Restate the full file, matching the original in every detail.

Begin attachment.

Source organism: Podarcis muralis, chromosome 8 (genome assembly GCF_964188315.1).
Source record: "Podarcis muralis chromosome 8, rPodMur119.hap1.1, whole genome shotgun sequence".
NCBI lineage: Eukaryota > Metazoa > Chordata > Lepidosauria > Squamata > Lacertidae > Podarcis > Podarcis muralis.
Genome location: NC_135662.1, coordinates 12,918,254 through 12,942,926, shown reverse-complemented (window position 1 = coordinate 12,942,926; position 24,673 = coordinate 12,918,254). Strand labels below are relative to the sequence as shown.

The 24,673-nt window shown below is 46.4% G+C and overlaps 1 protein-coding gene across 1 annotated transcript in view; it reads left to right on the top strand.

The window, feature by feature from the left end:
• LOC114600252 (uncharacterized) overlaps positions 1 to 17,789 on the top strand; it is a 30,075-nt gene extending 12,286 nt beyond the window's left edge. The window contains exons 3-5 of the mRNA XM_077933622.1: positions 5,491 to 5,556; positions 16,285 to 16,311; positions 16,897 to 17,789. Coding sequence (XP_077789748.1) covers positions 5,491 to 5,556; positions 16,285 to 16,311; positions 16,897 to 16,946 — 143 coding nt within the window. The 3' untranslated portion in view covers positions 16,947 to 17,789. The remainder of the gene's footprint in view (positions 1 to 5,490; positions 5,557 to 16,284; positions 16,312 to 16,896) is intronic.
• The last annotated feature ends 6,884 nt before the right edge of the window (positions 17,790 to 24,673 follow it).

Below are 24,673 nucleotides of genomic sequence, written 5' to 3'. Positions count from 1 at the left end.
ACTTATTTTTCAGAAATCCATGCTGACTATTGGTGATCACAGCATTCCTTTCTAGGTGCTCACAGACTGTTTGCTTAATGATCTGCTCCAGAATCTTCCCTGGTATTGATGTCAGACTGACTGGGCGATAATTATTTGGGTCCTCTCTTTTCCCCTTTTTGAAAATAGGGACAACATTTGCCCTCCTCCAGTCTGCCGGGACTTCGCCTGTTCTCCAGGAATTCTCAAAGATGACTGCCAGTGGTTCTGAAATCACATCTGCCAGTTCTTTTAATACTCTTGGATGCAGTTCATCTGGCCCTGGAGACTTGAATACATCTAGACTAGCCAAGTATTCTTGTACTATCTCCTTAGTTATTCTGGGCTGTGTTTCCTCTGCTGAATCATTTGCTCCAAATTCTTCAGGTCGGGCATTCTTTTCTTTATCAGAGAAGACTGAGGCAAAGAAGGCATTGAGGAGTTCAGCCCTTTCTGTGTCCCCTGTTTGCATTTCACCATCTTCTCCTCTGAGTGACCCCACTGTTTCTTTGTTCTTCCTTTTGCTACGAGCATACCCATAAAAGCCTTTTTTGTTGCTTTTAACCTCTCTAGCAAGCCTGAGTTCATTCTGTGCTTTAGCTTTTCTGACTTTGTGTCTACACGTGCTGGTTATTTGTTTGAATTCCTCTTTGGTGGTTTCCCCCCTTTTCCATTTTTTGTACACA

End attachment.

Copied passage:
Source organism: Podarcis muralis, chromosome 8 (genome assembly GCF_964188315.1).
Source record: "Podarcis muralis chromosome 8, rPodMur119.hap1.1, whole genome shotgun sequence".
NCBI lineage: Eukaryota > Metazoa > Chordata > Lepidosauria > Squamata > Lacertidae > Podarcis > Podarcis muralis.
Genome location: NC_135662.1, coordinates 12,918,254 through 12,942,926, shown reverse-complemented (window position 1 = coordinate 12,942,926; position 24,673 = coordinate 12,918,254). Strand labels below are relative to the sequence as shown.

The 24,673-nt window shown below is 46.4% G+C and overlaps 1 protein-coding gene across 1 annotated transcript in view; it reads left to right on the top strand.

The window, feature by feature from the left end:
• LOC114600252 (uncharacterized) overlaps positions 1 to 17,789 on the top strand; it is a 30,075-nt gene extending 12,286 nt beyond the window's left edge. The window contains exons 3-5 of the mRNA XM_077933622.1: positions 5,491 to 5,556; positions 16,285 to 16,311; positions 16,897 to 17,789. Coding sequence (XP_077789748.1) covers positions 5,491 to 5,556; positions 16,285 to 16,311; positions 16,897 to 16,946 — 143 coding nt within the window. The 3' untranslated portion in view covers positions 16,947 to 17,789. The remainder of the gene's footprint in view (positions 1 to 5,490; positions 5,557 to 16,284; positions 16,312 to 16,896) is intronic.
• The last annotated feature ends 6,884 nt before the right edge of the window (positions 17,790 to 24,673 follow it).

Below are 24,673 nucleotides of genomic sequence, written 5' to 3'. Positions count from 1 at the left end.
ACTTATTTTTCAGAAATCCATGCTGACTATTGGTGATCACAGCATTCCTTTCTAGGTGCTCACAGACTGTTTGCTTAATGATCTGCTCCAGAATCTTCCCTGGTATTGATGTCAGACTGACTGGGCGATAATTATTTGGGTCCTCTCTTTTCCCCTTTTTGAAAATAGGGACAACATTTGCCCTCCTCCAGTCTGCCGGGACTTCGCCTGTTCTCCAGGAATTCTCAAAGATGACTGCCAGTGGTTCTGAAATCACATCTGCCAGTTCTTTTAATACTCTTGGATGCAGTTCATCTGGCCCTGGAGACTTGAATACATCTAGACTAGCCAAGTATTCTTGTACTATCTCCTTAGTTATTCTGGGCTGTGTTTCCTCTGCTGAATCATTTGCTCCAAATTCTTCAGGTCGGGCATTCTTTTCTTTATCAGAGAAGACTGAGGCAAAGAAGGCATTGAGGAGTTCAGCCCTTTCTGTGTCCCCTGTTTGCATTTCACCATCTTCTCCTCTGAGTGACCCCACTGTTTCTTTGTTCTTCCTTTTGCTACGAGCATACCCATAAAAGCCTTTTTTGTTGCTTTTAACCTCTCTAGCAAGCCTGAGTTCATTCTGTGCTTTAGCTTTTCTGACTTTGTGTCTACACGTGCTGGTTATTTGTTTGAATTCCTCTTTGGTGGTTTCCCCCCTTTTCCATTTTTTGTACACA